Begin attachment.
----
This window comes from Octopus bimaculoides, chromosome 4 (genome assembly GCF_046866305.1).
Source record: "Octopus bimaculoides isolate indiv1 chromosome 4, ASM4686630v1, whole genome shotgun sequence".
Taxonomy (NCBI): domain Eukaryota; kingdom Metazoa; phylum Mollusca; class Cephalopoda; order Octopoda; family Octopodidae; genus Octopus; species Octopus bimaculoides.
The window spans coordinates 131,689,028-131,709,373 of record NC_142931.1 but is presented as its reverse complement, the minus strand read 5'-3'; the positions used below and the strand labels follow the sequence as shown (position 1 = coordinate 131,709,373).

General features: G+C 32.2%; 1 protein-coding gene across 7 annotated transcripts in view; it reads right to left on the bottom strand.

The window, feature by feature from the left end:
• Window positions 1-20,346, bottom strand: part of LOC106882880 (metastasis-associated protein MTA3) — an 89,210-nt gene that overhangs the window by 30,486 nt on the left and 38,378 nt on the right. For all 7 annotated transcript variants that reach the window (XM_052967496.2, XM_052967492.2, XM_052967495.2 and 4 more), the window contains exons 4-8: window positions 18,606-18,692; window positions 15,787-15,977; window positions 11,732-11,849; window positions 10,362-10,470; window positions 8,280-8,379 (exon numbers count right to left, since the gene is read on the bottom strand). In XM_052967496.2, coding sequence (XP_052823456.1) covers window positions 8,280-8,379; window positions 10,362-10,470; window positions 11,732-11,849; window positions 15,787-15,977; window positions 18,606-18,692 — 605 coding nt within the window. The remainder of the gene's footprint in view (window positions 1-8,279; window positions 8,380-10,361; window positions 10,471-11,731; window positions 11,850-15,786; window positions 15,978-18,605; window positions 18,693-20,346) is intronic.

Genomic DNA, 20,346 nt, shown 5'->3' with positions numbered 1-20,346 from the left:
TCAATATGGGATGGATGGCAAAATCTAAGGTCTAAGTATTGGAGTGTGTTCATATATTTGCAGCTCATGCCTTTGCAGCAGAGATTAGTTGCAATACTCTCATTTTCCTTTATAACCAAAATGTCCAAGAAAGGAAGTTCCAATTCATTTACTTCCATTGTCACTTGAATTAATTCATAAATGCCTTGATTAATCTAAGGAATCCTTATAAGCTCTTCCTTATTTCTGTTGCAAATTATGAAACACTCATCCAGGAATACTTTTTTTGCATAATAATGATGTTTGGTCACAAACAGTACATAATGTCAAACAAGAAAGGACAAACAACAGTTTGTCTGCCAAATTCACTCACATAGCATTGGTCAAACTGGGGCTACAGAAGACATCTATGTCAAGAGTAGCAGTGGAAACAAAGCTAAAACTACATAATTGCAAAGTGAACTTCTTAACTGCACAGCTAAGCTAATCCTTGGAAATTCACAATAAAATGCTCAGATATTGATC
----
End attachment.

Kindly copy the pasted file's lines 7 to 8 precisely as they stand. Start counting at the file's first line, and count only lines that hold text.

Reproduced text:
• Window positions 1-20,346, bottom strand: part of LOC106882880 (metastasis-associated protein MTA3) — an 89,210-nt gene that overhangs the window by 30,486 nt on the left and 38,378 nt on the right. For all 7 annotated transcript variants that reach the window (XM_052967496.2, XM_052967492.2, XM_052967495.2 and 4 more), the window contains exons 4-8: window positions 18,606-18,692; window positions 15,787-15,977; window positions 11,732-11,849; window positions 10,362-10,470; window positions 8,280-8,379 (exon numbers count right to left, since the gene is read on the bottom strand). In XM_052967496.2, coding sequence (XP_052823456.1) covers window positions 8,280-8,379; window positions 10,362-10,470; window positions 11,732-11,849; window positions 15,787-15,977; window positions 18,606-18,692 — 605 coding nt within the window. The remainder of the gene's footprint in view (window positions 1-8,279; window positions 8,380-10,361; window positions 10,471-11,731; window positions 11,850-15,786; window positions 15,978-18,605; window positions 18,693-20,346) is intronic.

Genomic DNA, 20,346 nt, shown 5'->3' with positions numbered 1-20,346 from the left: